On Wednesday, January 11th, the BCTW Meetup kicked off its Winter 2018 semester with a presentation about posting on WordPress. This was specifically aimed at BCATW members and board, of which five attended.
For those who didn’t attend, here is the essence of what we discussed.
The Internet continues to be a major vehicle for writers, and of all the online platforms, WordPress continues to dominate. As a writer, it’s only a matter of time before you’re called upon to use WordPress either for work or self-promotion.
To help out, here’s a primer on How to Post a Blog in WordPress, in this case on the website of the BC Association of Travel Writers.
The Difference Between Posts and Pages
WordPress uses both Posts and Pages to deliver content.
They look similar on the front end, their Editor page looks the same on the back end, they both start with a “P.” So what’s the difference?
Pages are like old-time HTML sites used to be. They sit there and they tell you stuff. The most prevalent Pages are About, Contact, and Home. Pages only change when they are updated and they stay that way until the next time. They have no dates, no categories, and no tags. Pages are, in a way, self categorizing.
Posts are fresh web pages published in reverse chronological order and can be adding infinitely.
Posts are driven by Categories and Tags, which allow you to corral them into archive pages or in Custom Menus. For instance, in my wine blog, I categorize posts by wine regions and have arranged navigation menu tabs for each region. So when a reader pulls down “California,” all my posts on California appear on an archive page.
Compose in Word
It’s best to write your post in a Word-like document to take advantage of the myriad editing tools there. 300 words is the minimum for Google to pay attention to it.
Login to WordPress either on the bcatw.org/wp-admin page or by using the login form on the home page.
Navigate to New>Post on either the top or left navigation bar.
Copy and paste your perfectly-spelled, well-punctuated, key-worded piece of writing into the WordPress Edit box.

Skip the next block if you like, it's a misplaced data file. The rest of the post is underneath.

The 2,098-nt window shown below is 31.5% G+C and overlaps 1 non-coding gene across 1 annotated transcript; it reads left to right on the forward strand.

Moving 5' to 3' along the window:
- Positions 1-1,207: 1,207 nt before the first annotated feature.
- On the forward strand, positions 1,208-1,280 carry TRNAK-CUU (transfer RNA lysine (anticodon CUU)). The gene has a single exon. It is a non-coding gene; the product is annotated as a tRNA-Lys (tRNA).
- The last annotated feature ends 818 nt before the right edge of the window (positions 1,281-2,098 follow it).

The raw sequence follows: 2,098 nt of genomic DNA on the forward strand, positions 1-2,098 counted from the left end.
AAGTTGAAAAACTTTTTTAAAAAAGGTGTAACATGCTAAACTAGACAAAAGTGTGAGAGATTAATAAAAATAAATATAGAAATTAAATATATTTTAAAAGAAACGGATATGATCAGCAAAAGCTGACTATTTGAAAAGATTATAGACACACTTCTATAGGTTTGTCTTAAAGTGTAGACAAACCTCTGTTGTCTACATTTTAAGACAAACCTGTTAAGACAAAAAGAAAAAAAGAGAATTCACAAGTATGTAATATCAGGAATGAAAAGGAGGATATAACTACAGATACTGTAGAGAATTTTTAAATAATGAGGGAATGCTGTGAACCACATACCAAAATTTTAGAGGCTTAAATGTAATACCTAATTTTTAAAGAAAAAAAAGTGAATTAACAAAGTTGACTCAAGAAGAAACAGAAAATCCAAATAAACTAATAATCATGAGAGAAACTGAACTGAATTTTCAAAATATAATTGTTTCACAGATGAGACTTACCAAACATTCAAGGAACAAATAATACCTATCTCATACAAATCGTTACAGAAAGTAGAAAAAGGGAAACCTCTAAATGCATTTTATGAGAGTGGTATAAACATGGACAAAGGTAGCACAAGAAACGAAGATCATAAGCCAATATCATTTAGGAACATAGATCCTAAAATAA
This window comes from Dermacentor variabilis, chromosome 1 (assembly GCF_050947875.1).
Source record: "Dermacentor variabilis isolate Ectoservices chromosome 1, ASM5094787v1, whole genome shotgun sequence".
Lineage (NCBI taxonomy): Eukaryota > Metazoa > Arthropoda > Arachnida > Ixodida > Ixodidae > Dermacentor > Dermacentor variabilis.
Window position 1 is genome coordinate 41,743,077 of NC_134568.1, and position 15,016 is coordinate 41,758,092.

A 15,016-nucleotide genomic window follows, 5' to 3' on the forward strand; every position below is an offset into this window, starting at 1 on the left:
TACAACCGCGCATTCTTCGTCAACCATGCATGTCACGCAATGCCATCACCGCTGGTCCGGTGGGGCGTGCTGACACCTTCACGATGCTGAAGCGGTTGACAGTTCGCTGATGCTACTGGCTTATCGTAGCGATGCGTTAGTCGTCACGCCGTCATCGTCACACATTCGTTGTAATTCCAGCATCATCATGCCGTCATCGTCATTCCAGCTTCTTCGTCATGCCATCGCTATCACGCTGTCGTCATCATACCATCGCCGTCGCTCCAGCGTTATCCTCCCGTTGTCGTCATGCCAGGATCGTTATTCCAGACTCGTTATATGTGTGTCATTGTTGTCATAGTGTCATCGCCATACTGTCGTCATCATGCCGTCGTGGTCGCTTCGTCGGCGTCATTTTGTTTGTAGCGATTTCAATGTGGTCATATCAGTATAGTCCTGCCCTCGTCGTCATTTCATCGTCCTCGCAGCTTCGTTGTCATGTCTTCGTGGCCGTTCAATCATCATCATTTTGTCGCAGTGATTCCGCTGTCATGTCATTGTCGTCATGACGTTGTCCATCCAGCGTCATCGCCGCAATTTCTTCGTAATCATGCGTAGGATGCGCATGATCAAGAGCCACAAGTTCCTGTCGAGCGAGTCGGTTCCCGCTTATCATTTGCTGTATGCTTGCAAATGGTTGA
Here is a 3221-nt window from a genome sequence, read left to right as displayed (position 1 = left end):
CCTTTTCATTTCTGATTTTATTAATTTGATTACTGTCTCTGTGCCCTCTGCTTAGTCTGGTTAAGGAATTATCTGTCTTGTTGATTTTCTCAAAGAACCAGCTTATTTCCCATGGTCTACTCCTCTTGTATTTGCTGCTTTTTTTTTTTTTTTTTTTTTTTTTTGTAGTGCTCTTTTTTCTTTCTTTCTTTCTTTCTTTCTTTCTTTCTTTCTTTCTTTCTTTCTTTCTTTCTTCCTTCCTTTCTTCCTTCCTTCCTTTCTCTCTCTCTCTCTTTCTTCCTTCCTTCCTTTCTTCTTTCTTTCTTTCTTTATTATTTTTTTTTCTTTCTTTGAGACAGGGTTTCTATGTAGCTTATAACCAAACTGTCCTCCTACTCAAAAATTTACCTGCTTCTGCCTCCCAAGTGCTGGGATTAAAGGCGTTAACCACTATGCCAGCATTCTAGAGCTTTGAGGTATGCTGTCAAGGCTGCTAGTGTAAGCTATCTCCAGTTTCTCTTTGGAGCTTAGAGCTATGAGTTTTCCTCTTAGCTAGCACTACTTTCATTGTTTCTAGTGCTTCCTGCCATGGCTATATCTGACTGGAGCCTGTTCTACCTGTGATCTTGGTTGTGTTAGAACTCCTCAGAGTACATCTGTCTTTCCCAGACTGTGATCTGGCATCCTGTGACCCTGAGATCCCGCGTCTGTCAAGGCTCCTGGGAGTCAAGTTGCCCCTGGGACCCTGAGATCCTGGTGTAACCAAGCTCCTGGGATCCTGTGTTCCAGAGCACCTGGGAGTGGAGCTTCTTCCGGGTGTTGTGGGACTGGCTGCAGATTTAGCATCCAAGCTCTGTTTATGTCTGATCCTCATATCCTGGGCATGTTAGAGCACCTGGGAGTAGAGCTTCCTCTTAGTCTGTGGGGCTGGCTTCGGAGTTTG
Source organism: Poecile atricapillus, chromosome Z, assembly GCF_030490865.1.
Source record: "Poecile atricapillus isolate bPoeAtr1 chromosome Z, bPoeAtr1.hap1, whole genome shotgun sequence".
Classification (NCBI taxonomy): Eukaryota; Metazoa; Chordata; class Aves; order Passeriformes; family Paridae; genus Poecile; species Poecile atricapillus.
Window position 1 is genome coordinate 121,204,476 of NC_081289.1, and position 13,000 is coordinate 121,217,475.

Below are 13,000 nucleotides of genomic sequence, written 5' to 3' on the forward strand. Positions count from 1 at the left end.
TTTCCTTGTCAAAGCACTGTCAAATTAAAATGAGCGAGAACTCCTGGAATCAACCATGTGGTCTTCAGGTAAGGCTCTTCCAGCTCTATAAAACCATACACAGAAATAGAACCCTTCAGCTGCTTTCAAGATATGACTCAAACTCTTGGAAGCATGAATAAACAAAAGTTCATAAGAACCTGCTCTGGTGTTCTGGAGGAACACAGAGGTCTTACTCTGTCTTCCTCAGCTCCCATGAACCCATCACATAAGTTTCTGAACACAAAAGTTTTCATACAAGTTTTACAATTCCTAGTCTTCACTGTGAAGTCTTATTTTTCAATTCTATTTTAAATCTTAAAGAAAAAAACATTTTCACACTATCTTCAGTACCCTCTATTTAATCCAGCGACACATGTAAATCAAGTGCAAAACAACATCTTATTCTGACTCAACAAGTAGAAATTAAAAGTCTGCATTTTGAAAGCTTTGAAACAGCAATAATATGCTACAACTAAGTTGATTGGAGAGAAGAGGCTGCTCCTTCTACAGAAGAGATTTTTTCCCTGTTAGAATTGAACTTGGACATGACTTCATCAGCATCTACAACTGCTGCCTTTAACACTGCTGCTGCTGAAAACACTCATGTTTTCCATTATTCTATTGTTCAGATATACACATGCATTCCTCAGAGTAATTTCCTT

Enter your keyword-rich headline into the Title field and click Save Draft.
Now the real work begins
Schedule Date and Time
By Scheduling Post, you are both saving yourself from the horror of premature publication and controlling the launch time.
You really don’t want the post alert to go out before the post is ready.
Every post must have some links, as that is the rule of the Web. Include both External links – set to open in a new window.
Also set Internal links that reference your previous posts. Google loves that.
Thou shalt not post without images, as that will infuriate the Google gods and bore your readers.
Pre-size your images to under 1000 pixels wide, save them with keyword-rich titles, hit Add Media, browse to upload them.
In Media Manager, put your keyword in the image’s Title, Alt Text, and Description.
Alt Text is comma separated for search spiders and blind people.
Description is sentence structured clear to anyone who stumbles upon the image.
Add Featured Image
If your theme supports a Featured Image, use it.
Featured Images are not the same as images inserted in the post.
They are like the book cover of the post and will follow it wherever it goes.
If the Featured Image is your post’s book cover, the Excerpt is the book blurb. Excerpts tell what the post is about, and will follow the post around the Web.
If left alone, your excerpt defaults to the first few lines of the post, which is ok too if that’s what you want.
Readers and search engine spiders love Heading tags, like H2 or H3. They break up the text into chewable bites and make the post more scannable by calling out the important topics.
Use your keyword in at least one heading tag for good SEO.
Categories are like your post’s table of contents, meant to sort topics at a high level. Categories wrangle your posts into the right corrals according to your settings. Use no more than 2 categories per post, as sometimes too many will confuse your site.
Tags are like your post’s index, meant to improve the user experience. Use liberally for names of people, places, and things. Allow Tags to autofill or use the tag cloud to keep Tags uniform.
Use a plugin like WordPress SEO by Yoast to optimize the keywords in your post’s Heading, URL, Title, Content and Meta Description. Yoast provides colour-coded Analysis of the post to nag you into getting it right.
Even though Yoast suggests using 70 characters in your title, that doesn’t mean 70 characters belong in your slug, (or permalink.)
Edit your permalink down to the essential keyword phrase and eliminate stop words such as, “and”, “the”, “of”, which dilute the slug’s meaning.
Add Social Descriptions
In Yoast>Social, customize your post description for Facebook, and/or Twitter and Google+. This feature also allows you to be picky and add an image other than the Featured Image.
If you totally muck up the formatting of your blog post, you can click on Revisions in the Publish module and back up to the last saved version you want.
Note to BCATW Members
There is now a widget on the Home page called, “Find a Travel Writer by Niche,” to help editors find you.
You can categorize your writing niche in the Categories module on your profile page. If the current ones don’t apply to you, please add new general categories under the parent category, “Niche.”
Please update your page today!
Blog on with WordPress!
By following this guide, your post will be more readable, sharable, and ultimately more searchable.
You can learn more about WordPress at Mari’s YouTube channel, Blogsite Studio
And if you think there’s anything important we missed, please leave it in the comments below so that others can dig it too.